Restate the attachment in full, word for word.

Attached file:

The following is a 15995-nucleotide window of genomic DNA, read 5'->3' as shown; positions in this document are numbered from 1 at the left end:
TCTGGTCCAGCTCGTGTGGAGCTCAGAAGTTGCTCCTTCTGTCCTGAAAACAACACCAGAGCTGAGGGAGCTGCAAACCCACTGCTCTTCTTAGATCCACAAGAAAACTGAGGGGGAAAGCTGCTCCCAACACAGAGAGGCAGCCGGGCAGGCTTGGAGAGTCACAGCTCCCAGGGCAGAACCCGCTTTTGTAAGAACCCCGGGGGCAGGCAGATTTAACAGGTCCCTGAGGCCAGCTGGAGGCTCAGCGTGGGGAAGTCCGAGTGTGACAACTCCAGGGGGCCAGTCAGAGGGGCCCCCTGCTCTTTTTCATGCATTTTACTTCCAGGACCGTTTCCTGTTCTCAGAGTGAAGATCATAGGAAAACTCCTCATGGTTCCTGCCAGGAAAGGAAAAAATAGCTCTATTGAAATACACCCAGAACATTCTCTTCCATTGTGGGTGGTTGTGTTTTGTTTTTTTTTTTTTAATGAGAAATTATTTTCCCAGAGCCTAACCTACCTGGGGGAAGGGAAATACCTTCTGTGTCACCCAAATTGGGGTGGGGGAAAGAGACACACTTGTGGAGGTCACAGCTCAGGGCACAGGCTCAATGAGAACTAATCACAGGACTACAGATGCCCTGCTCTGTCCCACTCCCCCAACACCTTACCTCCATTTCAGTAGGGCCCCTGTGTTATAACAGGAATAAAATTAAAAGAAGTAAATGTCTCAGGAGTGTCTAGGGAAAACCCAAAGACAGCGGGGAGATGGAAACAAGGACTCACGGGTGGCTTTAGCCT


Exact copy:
The following is a 15995-nucleotide window of genomic DNA, read 5'->3' as shown; positions in this document are numbered from 1 at the left end:
TCTGGTCCAGCTCGTGTGGAGCTCAGAAGTTGCTCCTTCTGTCCTGAAAACAACACCAGAGCTGAGGGAGCTGCAAACCCACTGCTCTTCTTAGATCCACAAGAAAACTGAGGGGGAAAGCTGCTCCCAACACAGAGAGGCAGCCGGGCAGGCTTGGAGAGTCACAGCTCCCAGGGCAGAACCCGCTTTTGTAAGAACCCCGGGGGCAGGCAGATTTAACAGGTCCCTGAGGCCAGCTGGAGGCTCAGCGTGGGGAAGTCCGAGTGTGACAACTCCAGGGGGCCAGTCAGAGGGGCCCCCTGCTCTTTTTCATGCATTTTACTTCCAGGACCGTTTCCTGTTCTCAGAGTGAAGATCATAGGAAAACTCCTCATGGTTCCTGCCAGGAAAGGAAAAAATAGCTCTATTGAAATACACCCAGAACATTCTCTTCCATTGTGGGTGGTTGTGTTTTGTTTTTTTTTTTTTAATGAGAAATTATTTTCCCAGAGCCTAACCTACCTGGGGGAAGGGAAATACCTTCTGTGTCACCCAAATTGGGGTGGGGGAAAGAGACACACTTGTGGAGGTCACAGCTCAGGGCACAGGCTCAATGAGAACTAATCACAGGACTACAGATGCCCTGCTCTGTCCCACTCCCCCAACACCTTACCTCCATTTCAGTAGGGCCCCTGTGTTATAACAGGAATAAAATTAAAAGAAGTAAATGTCTCAGGAGTGTCTAGGGAAAACCCAAAGACAGCGGGGAGATGGAAACAAGGACTCACGGGTGGCTTTAGCCT